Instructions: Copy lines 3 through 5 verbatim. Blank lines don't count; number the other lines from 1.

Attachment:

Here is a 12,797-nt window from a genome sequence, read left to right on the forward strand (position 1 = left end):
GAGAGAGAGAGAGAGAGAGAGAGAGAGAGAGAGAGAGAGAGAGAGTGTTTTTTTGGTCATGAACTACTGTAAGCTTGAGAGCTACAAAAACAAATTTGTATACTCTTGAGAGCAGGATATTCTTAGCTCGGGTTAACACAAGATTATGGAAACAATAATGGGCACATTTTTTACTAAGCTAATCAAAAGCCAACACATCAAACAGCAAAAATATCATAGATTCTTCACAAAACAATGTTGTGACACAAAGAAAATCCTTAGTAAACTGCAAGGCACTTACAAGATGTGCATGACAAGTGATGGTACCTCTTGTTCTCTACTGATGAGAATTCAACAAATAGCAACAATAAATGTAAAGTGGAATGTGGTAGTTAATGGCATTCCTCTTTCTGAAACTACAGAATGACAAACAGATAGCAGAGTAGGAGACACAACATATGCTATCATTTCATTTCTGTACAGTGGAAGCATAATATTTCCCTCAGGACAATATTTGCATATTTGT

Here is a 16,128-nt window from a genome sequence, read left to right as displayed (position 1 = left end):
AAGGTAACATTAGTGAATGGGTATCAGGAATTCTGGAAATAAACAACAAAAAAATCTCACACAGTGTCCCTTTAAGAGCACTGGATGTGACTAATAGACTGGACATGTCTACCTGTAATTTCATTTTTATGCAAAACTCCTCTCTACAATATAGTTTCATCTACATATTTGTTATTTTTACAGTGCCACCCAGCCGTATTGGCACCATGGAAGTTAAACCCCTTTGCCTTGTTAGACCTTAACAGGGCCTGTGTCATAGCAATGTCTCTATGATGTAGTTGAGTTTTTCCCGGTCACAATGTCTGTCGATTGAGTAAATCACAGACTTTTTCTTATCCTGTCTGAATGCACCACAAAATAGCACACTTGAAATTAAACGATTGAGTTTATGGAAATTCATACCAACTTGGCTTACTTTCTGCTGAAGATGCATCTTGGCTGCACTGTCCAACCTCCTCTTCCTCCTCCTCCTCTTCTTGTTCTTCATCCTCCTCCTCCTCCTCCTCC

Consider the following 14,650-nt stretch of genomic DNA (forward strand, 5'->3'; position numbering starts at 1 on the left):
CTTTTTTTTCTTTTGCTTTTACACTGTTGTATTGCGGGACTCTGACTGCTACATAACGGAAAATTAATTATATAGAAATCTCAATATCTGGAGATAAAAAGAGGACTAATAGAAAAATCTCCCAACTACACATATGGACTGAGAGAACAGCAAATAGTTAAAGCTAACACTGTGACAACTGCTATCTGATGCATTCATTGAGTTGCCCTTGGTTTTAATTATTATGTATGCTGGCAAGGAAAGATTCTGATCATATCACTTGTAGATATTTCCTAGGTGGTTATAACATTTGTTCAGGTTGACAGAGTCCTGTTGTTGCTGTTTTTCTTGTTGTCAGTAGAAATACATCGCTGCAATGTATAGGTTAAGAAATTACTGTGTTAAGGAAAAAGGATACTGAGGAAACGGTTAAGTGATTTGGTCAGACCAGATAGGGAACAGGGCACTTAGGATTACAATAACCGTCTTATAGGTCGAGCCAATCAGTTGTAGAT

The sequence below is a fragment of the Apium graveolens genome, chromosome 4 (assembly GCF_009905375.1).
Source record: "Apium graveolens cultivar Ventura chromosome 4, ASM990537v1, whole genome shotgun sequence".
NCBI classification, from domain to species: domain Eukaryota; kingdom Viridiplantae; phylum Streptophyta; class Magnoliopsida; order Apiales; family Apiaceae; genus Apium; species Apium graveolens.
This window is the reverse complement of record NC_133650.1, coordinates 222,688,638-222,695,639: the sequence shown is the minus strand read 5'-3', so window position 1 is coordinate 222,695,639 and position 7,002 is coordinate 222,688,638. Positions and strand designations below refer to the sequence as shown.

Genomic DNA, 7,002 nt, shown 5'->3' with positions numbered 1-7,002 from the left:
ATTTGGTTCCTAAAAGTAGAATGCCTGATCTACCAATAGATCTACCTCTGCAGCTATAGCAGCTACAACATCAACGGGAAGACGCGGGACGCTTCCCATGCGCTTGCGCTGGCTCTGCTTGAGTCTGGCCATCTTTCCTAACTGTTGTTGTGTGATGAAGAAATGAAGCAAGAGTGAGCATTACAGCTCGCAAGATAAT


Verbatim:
Here is a 16,128-nt window from a genome sequence, read left to right as displayed (position 1 = left end):
AAGGTAACATTAGTGAATGGGTATCAGGAATTCTGGAAATAAACAACAAAAAAATCTCACACAGTGTCCCTTTAAGAGCACTGGATGTGACTAATAGACTGGACATGTCTACCTGTAATTTCATTTTTATGCAAAACTCCTCTCTACAATATAGTTTCATCTACATATTTGTTATTTTTACAGTGCCACCCAGCCGTATTGGCACCATGGAAGTTAAACCCCTTTGCCTTGTTAGACCTTAACAGGGCCTGTGTCATAGCAATGTCTCTATGATGTAGTTGAGTTTTTCCCGGTCACAATGTCTGTCGATTGAGTAAATCACAGACTTTTTCTTATCCTGTCTGAATGCACCACAAAATAGCACACTTGAAATTAAACGATTGAGTTTATGGAAATTCATACCAACTTGGCTTACTTTCTGCTGAAGATGCATCTTGGCTGCACTGTCCAACCTCCTCTTCCTCCTCCTCCTCTTCTTGTTCTTCATCCTCCTCCTCCTCCTCCTCC

Consider the following 14,650-nt stretch of genomic DNA (forward strand, 5'->3'; position numbering starts at 1 on the left):